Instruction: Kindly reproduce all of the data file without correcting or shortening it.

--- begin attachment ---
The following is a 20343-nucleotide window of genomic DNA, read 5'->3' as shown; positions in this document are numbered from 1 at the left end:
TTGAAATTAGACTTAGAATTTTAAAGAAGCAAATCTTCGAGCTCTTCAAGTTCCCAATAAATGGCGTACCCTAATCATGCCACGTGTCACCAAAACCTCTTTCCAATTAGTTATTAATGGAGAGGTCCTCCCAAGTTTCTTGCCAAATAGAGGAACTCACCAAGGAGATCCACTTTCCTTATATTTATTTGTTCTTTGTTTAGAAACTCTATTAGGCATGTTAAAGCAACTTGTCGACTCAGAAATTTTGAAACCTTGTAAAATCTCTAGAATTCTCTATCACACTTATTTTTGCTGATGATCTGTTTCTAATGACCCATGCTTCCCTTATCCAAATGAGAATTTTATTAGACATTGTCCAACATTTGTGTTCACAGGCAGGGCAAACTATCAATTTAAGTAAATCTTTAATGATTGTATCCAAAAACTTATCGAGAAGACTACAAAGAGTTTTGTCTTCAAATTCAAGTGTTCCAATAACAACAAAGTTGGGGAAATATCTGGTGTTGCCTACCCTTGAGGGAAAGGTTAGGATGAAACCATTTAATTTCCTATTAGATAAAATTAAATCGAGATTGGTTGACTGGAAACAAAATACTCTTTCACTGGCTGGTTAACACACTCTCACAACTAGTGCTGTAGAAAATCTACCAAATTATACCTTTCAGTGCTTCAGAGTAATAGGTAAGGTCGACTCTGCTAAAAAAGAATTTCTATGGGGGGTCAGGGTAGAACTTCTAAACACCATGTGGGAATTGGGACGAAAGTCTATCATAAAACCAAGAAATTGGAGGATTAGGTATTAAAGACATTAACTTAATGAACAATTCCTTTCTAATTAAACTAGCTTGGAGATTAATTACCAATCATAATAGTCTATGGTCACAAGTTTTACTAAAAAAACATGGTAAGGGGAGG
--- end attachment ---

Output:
The following is a 20343-nucleotide window of genomic DNA, read 5'->3' as shown; positions in this document are numbered from 1 at the left end:
TTGAAATTAGACTTAGAATTTTAAAGAAGCAAATCTTCGAGCTCTTCAAGTTCCCAATAAATGGCGTACCCTAATCATGCCACGTGTCACCAAAACCTCTTTCCAATTAGTTATTAATGGAGAGGTCCTCCCAAGTTTCTTGCCAAATAGAGGAACTCACCAAGGAGATCCACTTTCCTTATATTTATTTGTTCTTTGTTTAGAAACTCTATTAGGCATGTTAAAGCAACTTGTCGACTCAGAAATTTTGAAACCTTGTAAAATCTCTAGAATTCTCTATCACACTTATTTTTGCTGATGATCTGTTTCTAATGACCCATGCTTCCCTTATCCAAATGAGAATTTTATTAGACATTGTCCAACATTTGTGTTCACAGGCAGGGCAAACTATCAATTTAAGTAAATCTTTAATGATTGTATCCAAAAACTTATCGAGAAGACTACAAAGAGTTTTGTCTTCAAATTCAAGTGTTCCAATAACAACAAAGTTGGGGAAATATCTGGTGTTGCCTACCCTTGAGGGAAAGGTTAGGATGAAACCATTTAATTTCCTATTAGATAAAATTAAATCGAGATTGGTTGACTGGAAACAAAATACTCTTTCACTGGCTGGTTAACACACTCTCACAACTAGTGCTGTAGAAAATCTACCAAATTATACCTTTCAGTGCTTCAGAGTAATAGGTAAGGTCGACTCTGCTAAAAAAGAATTTCTATGGGGGGTCAGGGTAGAACTTCTAAACACCATGTGGGAATTGGGACGAAAGTCTATCATAAAACCAAGAAATTGGAGGATTAGGTATTAAAGACATTAACTTAATGAACAATTCCTTTCTAATTAAACTAGCTTGGAGATTAATTACCAATCATAATAGTCTATGGTCACAAGTTTTACTAAAAAAACATGGTAAGGGGAGG